Robins and Chats by Peter Clement and Chris Rose – review
11th November, 2018 | Reviews
The Robins and Chats authored by Peter Clement and Chris Rose published by Christopher Helm in 2015 (ISBN: 9780713639636) is part of the “new” series of Helm ID guides which apart from colour plates contains also some colour photographs of birds, colour maps and in some cases also spectrograms of bird songs (this is not the case of Robins and Chats, though) and more importantly much more information compared to the “old” ones.
As a book, Robins and Chats is a bigger one. Not a book one would carry to the field, for sure, but that is something that was not intended anyway. As other books of the series it is divided into several sections. After short introduction dealing with the genera covered, morphology and behaviour and a “how to use this book” section comes very nice shortish, yet informative, chapter on phylogeny of the Muscicapidae written by Per Alström. After the introduction come the colour plates and then the main text itself. Finally, there are the pretty long list of cited literature and index.
As the name of the book suggests, the book covers members of the family Muscicapidae, the so-called Old-World Flycatchers and Chats (list of genera covered at the end of this text). The list of covered species is quite impressive – 175 species. Not all members of Muscicapide are covered, though. The book deals only with the subfamilies Saxicolinae and Erithacinae (i.e. Cossyphinae), but not with all species as e.g. Ficedula flycatchers are absent from the book (members of Saxicolinae). Also, Muscicapinae subfamily is omitted, but again not without exception – Alethe is included. The mixture of genera chosen is therefore best described by the title of the book as robins and chats… and wheatears and redstarts and related and unrelated species. Quite surprisingly, included are also the cochoas and Sialia bluebirds which authors themselves admit are better treated as members of the family of thrushes, the Turdidae. The taxonomy used is quite modern (considering the date of publication), yet authors did choose some conservative treatments from time to time (e.g. the Common Stonechat as a single species – Saxicola torquata).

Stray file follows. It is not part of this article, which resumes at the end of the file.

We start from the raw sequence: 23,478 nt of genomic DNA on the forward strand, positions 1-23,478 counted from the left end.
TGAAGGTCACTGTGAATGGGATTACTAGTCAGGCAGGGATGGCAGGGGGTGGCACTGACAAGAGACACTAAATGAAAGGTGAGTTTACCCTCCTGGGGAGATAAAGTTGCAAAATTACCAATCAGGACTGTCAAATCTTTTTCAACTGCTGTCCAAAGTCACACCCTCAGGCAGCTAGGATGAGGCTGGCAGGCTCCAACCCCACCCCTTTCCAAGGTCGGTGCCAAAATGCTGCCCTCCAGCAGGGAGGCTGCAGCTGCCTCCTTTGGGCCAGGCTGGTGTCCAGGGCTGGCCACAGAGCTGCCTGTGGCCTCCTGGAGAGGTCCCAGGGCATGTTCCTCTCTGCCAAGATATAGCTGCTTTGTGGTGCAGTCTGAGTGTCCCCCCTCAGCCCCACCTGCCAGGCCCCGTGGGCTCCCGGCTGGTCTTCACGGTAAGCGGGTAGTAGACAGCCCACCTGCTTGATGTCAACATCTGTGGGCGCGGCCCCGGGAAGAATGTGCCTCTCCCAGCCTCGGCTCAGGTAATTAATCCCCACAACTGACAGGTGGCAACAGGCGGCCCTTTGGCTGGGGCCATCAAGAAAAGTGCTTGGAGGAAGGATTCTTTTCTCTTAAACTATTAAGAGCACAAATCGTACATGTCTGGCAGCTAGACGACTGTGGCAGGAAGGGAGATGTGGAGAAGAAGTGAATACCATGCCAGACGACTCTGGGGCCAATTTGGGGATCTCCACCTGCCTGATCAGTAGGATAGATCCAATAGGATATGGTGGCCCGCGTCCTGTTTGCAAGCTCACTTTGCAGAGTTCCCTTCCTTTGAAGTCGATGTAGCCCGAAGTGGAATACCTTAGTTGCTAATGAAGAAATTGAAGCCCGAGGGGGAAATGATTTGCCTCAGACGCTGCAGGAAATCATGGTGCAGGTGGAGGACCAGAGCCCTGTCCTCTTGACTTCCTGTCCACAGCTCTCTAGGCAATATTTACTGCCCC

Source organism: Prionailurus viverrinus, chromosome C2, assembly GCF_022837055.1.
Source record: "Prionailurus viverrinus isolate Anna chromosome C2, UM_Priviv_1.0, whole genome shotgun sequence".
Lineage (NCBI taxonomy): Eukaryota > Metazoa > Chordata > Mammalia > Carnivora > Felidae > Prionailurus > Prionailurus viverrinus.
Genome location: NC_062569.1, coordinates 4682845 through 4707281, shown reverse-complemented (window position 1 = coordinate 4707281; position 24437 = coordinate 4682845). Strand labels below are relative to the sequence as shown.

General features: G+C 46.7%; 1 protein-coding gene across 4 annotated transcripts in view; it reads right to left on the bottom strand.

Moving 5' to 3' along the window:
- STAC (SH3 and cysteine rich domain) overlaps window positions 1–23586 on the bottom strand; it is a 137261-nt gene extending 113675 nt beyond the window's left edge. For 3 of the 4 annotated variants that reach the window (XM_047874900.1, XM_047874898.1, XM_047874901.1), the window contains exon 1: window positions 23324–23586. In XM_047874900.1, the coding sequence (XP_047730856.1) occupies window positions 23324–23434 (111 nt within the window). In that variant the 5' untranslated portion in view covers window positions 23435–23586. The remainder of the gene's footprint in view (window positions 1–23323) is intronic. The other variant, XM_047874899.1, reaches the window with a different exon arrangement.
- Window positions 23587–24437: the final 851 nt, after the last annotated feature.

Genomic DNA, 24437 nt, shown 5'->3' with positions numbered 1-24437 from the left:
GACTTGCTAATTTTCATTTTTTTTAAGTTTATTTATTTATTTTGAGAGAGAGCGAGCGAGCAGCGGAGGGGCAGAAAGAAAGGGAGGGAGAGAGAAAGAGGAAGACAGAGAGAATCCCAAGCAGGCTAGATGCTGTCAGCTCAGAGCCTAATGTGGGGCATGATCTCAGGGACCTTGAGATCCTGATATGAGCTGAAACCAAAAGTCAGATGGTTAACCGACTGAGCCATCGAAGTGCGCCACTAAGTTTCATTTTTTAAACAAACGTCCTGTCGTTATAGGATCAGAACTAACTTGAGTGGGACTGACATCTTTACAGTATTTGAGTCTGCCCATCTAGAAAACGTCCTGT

The book contains 62 colour plates beautifully illustrated by Chris Rose (website ). There is really very little to say other than that they are outstanding. Chris Rose is one of the most talented wildlife artists I know, and I admire his work very much. His name is also one of the reasons I was looking forward to buying this book. As far as I can say, the birds depicted are therefore very accurate regarding colour and “shape”, not always well achieved by other artists. I have only a very small comment on the illustrations of nightingales and alethes. The nightingales seem to me to be too bulky and upright as the animals, as I know them, are a bit slimmer and more elegant. The juveniles of Fire-crested Alethe and Brown-chested Alethe are depicted as being quite different one from each other. Truth is, that separation of them on appearance alone is a very difficult, if not impossible, task (photos of both species including the troubling juveniles will be available in gallery soon). But these are only minor comments and the plates are superb in general. They show the birds in many different plumages – male and female plumage is usually depicted (if different) as well as many juveniles. Seasonal and regional variability is also illustrated. Each illustration is labelled with a different letter, as it is standard in Helm guides, but the order of illustrations on a plate can be sometimes a bit chaotic and one must check which species and what plumage is looking at.